[both from Physorg][image from Physorg]
We’ve seen viruses used to help treat cancer, and help building electrical components, now bacteria are being used to solve hitherto intractable mathematics problems:
Imagine you want to tour the 10 biggest cities in the UK, starting in London (number 1) and finishing in Bristol (number 10). The solution to the Hamiltonian Path Problem is the the shortest possible route you can take.
This simple problem is surprisingly difficult to solve. There are over 3.5 million possible routes to choose from, and a regular computer must try them out one at a time to find the shortest. Alternatively, a computer made from millions of bacteria can look at every route simultaneously. The biological world also has other advantages. As time goes by, a bacterial computer will actually increase in power as the bacteria reproduce.
These developments in synthetic biology are really amazing: it is just another example of how researchers are looking at pre-existing biological structures to solve problems (albeit somewhat abstract problems in this case) instead of building technologies from scratch.
[from the Guardian][image from kaibara87 on flickr]
More progress has been made in the field of artificial telekinesis by researchers at University of California, who have shown that the brains of macacque monkeys can learn how to manipulate a prosthetic through thought alone:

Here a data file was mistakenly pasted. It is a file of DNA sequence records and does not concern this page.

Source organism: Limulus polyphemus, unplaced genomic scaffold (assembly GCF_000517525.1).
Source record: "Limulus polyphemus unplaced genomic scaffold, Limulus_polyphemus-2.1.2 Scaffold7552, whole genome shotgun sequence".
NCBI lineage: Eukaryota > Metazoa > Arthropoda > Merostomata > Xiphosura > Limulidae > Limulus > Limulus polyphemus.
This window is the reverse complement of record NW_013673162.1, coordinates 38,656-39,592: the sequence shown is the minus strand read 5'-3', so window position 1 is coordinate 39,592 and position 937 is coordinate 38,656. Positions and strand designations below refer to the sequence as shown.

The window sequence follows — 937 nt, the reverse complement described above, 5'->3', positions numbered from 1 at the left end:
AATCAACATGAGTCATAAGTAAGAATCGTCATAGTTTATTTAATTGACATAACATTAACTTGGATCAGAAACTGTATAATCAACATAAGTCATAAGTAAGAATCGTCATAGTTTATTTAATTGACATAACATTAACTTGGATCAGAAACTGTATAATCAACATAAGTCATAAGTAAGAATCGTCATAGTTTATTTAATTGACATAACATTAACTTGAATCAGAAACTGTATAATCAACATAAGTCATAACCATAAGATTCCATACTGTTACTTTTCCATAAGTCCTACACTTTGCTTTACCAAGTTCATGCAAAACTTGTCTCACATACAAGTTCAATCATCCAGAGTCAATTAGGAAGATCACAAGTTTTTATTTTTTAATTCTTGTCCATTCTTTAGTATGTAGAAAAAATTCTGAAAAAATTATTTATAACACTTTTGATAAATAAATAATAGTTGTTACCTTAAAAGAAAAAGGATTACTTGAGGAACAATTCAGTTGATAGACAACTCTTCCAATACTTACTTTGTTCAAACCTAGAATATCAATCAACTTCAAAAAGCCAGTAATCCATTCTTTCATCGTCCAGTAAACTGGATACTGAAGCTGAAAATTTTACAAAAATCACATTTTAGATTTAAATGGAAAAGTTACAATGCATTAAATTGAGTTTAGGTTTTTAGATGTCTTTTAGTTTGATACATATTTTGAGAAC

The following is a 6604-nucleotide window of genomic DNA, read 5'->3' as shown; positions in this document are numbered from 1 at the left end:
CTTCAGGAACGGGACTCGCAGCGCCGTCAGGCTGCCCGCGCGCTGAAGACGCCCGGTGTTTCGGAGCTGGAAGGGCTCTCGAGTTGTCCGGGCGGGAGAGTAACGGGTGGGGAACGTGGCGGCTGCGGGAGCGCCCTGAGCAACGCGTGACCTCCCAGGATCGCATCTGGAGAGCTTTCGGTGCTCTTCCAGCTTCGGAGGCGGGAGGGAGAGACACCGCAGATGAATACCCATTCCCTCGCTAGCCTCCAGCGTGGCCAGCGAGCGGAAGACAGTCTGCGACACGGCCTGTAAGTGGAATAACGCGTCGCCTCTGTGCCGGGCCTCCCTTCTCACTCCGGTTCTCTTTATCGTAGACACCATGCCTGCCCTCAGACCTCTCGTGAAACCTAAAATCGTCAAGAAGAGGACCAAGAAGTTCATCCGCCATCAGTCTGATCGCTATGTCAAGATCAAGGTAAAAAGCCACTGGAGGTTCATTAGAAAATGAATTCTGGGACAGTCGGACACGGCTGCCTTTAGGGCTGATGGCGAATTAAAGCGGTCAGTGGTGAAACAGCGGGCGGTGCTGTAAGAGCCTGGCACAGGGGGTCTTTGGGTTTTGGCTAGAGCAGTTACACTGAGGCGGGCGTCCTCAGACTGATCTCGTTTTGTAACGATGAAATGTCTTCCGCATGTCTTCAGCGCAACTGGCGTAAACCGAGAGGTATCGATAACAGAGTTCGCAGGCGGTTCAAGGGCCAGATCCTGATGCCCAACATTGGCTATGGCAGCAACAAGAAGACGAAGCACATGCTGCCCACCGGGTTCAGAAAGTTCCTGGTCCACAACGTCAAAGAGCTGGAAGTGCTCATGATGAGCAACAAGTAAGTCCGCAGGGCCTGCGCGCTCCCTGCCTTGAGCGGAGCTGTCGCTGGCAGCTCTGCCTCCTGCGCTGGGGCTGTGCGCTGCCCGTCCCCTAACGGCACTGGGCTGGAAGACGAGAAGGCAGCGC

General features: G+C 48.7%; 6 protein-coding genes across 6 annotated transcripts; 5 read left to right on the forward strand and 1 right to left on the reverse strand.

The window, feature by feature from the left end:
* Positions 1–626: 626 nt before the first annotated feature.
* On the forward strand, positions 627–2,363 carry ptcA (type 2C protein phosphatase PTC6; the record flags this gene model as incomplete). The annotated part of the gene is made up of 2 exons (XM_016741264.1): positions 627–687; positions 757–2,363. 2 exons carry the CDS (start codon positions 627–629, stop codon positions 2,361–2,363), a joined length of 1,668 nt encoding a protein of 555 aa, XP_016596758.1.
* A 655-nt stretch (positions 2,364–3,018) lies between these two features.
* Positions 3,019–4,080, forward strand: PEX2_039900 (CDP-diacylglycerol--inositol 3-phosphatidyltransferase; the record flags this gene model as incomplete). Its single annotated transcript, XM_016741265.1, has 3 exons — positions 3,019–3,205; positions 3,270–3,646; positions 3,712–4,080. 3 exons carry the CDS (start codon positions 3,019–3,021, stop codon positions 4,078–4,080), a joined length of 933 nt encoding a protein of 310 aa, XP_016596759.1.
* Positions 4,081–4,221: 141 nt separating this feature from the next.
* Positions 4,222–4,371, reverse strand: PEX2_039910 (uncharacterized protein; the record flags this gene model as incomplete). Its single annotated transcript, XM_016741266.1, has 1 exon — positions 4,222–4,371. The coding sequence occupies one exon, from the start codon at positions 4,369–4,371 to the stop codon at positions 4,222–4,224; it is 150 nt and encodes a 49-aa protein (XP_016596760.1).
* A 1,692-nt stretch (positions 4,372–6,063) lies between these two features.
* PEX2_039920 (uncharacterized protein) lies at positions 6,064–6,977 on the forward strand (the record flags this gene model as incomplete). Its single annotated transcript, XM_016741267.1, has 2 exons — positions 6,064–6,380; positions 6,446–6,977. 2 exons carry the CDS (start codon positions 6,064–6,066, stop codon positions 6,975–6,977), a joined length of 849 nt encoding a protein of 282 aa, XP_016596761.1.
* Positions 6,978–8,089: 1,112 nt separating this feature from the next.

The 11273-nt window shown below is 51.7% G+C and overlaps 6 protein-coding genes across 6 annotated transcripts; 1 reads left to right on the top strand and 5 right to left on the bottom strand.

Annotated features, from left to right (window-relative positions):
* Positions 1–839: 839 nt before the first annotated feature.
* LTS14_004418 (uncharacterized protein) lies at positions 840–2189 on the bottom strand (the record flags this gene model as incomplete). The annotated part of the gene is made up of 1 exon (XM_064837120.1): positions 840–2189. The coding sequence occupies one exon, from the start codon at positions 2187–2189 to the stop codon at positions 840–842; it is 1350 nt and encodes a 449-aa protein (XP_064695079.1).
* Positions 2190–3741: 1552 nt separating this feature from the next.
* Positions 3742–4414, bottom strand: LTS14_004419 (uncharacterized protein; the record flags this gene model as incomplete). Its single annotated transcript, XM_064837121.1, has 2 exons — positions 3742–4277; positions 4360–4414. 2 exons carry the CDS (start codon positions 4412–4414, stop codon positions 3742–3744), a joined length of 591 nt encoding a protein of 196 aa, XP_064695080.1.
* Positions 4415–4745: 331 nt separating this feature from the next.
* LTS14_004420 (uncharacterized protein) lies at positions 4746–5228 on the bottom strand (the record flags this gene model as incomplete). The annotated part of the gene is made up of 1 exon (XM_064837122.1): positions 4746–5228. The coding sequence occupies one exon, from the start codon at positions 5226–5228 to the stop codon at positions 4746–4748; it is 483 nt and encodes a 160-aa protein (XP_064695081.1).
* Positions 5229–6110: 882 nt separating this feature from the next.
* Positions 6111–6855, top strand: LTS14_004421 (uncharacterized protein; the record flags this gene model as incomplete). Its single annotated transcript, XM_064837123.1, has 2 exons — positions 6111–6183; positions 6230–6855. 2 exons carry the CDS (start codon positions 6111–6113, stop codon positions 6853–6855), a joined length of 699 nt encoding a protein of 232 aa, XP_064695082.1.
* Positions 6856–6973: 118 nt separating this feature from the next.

…macaque monkeys using brain signals learned how to move a computer cursor to various targets. What the researchers learned was that the brain could develop a mental map of a solution to achieve the task with high proficiency, and that it adhered to that neural pattern without deviation, much like a driver sticks to a given route commuting to work.
“The profound part of our study is that this is all happening with something that is not part of one’s own body. We have demonstrated that the brain is able to form a motor memory to control a disembodied device in a way that mirrors how it controls its own body. That has never been shown before.”
This is an exciting development. Developing the means to control prosthetics as if they were part of your own body would improve the lives of paraplegics, and even offer the possibility of extending baseline human abilities.
[from Physorg, via KurzweilAI][image from Physorg]
A company called Genescient is developing a method for finding genes that affect human longevity using the power of the gene:
Genescient has identified over 100 gene networks (∆’s) that are altered in long lived strains of Drosophila melanogaster and that are also linked to longevity and age-related diseases in humans.
Genescient has sophisticated software that cross links gene function in Drosophila with possible human therapeutics for age-related diseases. Drosophila is an excellent model system of aging and age-related disease that has many genetic pathways that are highly conserved in humans. Therefore, therapeutic substances that act on genetic pathways in Drosophila often work similarly in humans.
It is truly exciting to live in this era when increasing human longevity is a serious area of research.
[via Next Big Future][image from AmpamukA on flickr]